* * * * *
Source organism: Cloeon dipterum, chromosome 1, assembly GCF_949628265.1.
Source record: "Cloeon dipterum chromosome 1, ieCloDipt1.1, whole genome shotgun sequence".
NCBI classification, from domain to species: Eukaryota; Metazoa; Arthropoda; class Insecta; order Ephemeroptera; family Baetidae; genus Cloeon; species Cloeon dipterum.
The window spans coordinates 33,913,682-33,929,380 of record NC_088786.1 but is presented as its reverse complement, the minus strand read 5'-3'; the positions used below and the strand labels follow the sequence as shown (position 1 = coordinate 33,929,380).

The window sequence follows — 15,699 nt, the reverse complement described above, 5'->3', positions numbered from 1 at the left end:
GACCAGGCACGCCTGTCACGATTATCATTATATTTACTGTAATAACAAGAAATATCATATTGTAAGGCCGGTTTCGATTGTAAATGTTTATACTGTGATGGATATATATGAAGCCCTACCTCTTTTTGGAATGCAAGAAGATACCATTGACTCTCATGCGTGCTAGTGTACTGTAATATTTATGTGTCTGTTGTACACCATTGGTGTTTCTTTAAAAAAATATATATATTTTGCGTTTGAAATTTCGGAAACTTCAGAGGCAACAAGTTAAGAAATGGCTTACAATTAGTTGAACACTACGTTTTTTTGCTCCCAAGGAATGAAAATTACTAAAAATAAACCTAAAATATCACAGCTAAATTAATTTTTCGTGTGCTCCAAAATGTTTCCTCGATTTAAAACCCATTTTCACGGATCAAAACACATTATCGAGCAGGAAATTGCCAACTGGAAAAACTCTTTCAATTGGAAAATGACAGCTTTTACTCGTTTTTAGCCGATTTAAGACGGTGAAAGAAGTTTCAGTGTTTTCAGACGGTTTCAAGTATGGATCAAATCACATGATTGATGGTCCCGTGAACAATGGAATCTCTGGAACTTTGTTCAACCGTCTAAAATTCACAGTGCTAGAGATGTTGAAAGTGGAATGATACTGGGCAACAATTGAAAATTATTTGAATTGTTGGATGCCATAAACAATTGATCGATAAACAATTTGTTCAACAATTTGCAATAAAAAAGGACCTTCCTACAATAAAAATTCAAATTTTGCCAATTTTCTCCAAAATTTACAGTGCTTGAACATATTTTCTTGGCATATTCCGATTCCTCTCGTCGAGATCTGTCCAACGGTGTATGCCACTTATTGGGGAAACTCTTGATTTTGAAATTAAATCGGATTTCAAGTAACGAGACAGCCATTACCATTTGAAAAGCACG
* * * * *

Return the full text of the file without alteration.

Source organism: Cloeon dipterum, chromosome 1, assembly GCF_949628265.1.
Source record: "Cloeon dipterum chromosome 1, ieCloDipt1.1, whole genome shotgun sequence".
NCBI classification, from domain to species: Eukaryota; Metazoa; Arthropoda; class Insecta; order Ephemeroptera; family Baetidae; genus Cloeon; species Cloeon dipterum.
The window spans coordinates 33,913,682-33,929,380 of record NC_088786.1 but is presented as its reverse complement, the minus strand read 5'-3'; the positions used below and the strand labels follow the sequence as shown (position 1 = coordinate 33,929,380).

The window sequence follows — 15,699 nt, the reverse complement described above, 5'->3', positions numbered from 1 at the left end:
GACCAGGCACGCCTGTCACGATTATCATTATATTTACTGTAATAACAAGAAATATCATATTGTAAGGCCGGTTTCGATTGTAAATGTTTATACTGTGATGGATATATATGAAGCCCTACCTCTTTTTGGAATGCAAGAAGATACCATTGACTCTCATGCGTGCTAGTGTACTGTAATATTTATGTGTCTGTTGTACACCATTGGTGTTTCTTTAAAAAAATATATATATTTTGCGTTTGAAATTTCGGAAACTTCAGAGGCAACAAGTTAAGAAATGGCTTACAATTAGTTGAACACTACGTTTTTTTGCTCCCAAGGAATGAAAATTACTAAAAATAAACCTAAAATATCACAGCTAAATTAATTTTTCGTGTGCTCCAAAATGTTTCCTCGATTTAAAACCCATTTTCACGGATCAAAACACATTATCGAGCAGGAAATTGCCAACTGGAAAAACTCTTTCAATTGGAAAATGACAGCTTTTACTCGTTTTTAGCCGATTTAAGACGGTGAAAGAAGTTTCAGTGTTTTCAGACGGTTTCAAGTATGGATCAAATCACATGATTGATGGTCCCGTGAACAATGGAATCTCTGGAACTTTGTTCAACCGTCTAAAATTCACAGTGCTAGAGATGTTGAAAGTGGAATGATACTGGGCAACAATTGAAAATTATTTGAATTGTTGGATGCCATAAACAATTGATCGATAAACAATTTGTTCAACAATTTGCAATAAAAAAGGACCTTCCTACAATAAAAATTCAAATTTTGCCAATTTTCTCCAAAATTTACAGTGCTTGAACATATTTTCTTGGCATATTCCGATTCCTCTCGTCGAGATCTGTCCAACGGTGTATGCCACTTATTGGGGAAACTCTTGATTTTGAAATTAAATCGGATTTCAAGTAACGAGACAGCCATTACCATTTGAAAAGCACG